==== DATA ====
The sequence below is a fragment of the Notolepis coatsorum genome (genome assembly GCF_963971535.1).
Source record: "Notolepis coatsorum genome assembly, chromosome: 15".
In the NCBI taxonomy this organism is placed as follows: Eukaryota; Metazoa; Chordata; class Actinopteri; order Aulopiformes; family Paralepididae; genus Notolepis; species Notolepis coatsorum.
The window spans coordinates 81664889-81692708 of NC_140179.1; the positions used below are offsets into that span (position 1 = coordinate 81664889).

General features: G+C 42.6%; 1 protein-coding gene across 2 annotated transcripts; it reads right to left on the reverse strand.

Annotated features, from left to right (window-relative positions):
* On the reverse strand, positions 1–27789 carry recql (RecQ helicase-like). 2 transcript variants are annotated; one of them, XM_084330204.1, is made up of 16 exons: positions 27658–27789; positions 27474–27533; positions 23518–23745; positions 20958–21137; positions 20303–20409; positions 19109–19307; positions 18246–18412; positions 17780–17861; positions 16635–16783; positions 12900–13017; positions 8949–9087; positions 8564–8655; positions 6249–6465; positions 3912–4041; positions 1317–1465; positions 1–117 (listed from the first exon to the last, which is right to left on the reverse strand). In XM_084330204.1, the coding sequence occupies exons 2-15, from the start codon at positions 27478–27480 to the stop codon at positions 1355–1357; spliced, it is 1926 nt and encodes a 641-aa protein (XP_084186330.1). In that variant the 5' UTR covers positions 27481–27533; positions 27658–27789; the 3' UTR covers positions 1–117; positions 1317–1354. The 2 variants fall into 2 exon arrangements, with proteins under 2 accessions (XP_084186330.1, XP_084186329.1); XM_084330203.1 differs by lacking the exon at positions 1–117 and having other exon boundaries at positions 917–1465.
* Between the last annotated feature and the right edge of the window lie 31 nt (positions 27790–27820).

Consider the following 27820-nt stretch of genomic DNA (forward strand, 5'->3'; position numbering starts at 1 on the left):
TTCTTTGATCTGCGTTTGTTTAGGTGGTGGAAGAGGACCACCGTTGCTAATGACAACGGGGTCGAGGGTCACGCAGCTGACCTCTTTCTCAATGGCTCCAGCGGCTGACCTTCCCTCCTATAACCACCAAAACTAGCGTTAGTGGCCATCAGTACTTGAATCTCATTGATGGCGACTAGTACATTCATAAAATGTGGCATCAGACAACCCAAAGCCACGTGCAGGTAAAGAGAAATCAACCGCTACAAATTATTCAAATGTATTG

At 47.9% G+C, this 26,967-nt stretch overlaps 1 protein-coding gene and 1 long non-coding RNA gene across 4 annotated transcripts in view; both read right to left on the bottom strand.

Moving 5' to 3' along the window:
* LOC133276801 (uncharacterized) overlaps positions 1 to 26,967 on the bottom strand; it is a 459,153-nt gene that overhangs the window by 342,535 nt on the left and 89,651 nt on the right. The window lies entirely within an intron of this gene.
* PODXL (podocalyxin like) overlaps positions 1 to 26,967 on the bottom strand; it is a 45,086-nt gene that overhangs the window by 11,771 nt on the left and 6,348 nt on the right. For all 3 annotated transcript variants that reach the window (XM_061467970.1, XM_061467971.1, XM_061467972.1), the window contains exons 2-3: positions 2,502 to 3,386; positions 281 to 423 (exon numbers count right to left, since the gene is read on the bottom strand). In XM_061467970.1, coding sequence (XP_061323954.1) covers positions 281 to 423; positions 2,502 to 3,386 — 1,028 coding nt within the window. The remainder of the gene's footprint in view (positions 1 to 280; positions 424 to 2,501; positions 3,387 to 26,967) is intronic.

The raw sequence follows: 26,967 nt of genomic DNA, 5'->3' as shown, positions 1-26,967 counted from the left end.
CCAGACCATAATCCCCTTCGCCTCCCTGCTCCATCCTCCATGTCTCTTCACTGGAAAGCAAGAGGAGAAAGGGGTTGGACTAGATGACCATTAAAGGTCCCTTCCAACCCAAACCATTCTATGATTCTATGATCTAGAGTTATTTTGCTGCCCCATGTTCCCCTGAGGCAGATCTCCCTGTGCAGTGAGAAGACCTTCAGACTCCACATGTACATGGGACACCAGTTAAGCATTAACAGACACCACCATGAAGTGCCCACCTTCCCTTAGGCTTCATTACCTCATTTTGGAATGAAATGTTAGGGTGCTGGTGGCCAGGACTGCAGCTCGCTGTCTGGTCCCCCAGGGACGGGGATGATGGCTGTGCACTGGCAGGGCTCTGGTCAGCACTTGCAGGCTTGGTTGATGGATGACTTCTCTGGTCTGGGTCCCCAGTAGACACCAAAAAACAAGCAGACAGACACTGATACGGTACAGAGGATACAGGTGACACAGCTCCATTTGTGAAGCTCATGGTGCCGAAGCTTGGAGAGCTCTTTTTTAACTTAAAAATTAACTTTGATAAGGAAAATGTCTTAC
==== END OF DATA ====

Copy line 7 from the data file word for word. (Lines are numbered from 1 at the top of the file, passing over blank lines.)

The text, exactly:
* On the reverse strand, positions 1–27789 carry recql (RecQ helicase-like). 2 transcript variants are annotated; one of them, XM_084330204.1, is made up of 16 exons: positions 27658–27789; positions 27474–27533; positions 23518–23745; positions 20958–21137; positions 20303–20409; positions 19109–19307; positions 18246–18412; positions 17780–17861; positions 16635–16783; positions 12900–13017; positions 8949–9087; positions 8564–8655; positions 6249–6465; positions 3912–4041; positions 1317–1465; positions 1–117 (listed from the first exon to the last, which is right to left on the reverse strand). In XM_084330204.1, the coding sequence occupies exons 2-15, from the start codon at positions 27478–27480 to the stop codon at positions 1355–1357; spliced, it is 1926 nt and encodes a 641-aa protein (XP_084186330.1). In that variant the 5' UTR covers positions 27481–27533; positions 27658–27789; the 3' UTR covers positions 1–117; positions 1317–1354. The 2 variants fall into 2 exon arrangements, with proteins under 2 accessions (XP_084186330.1, XP_084186329.1); XM_084330203.1 differs by lacking the exon at positions 1–117 and having other exon boundaries at positions 917–1465.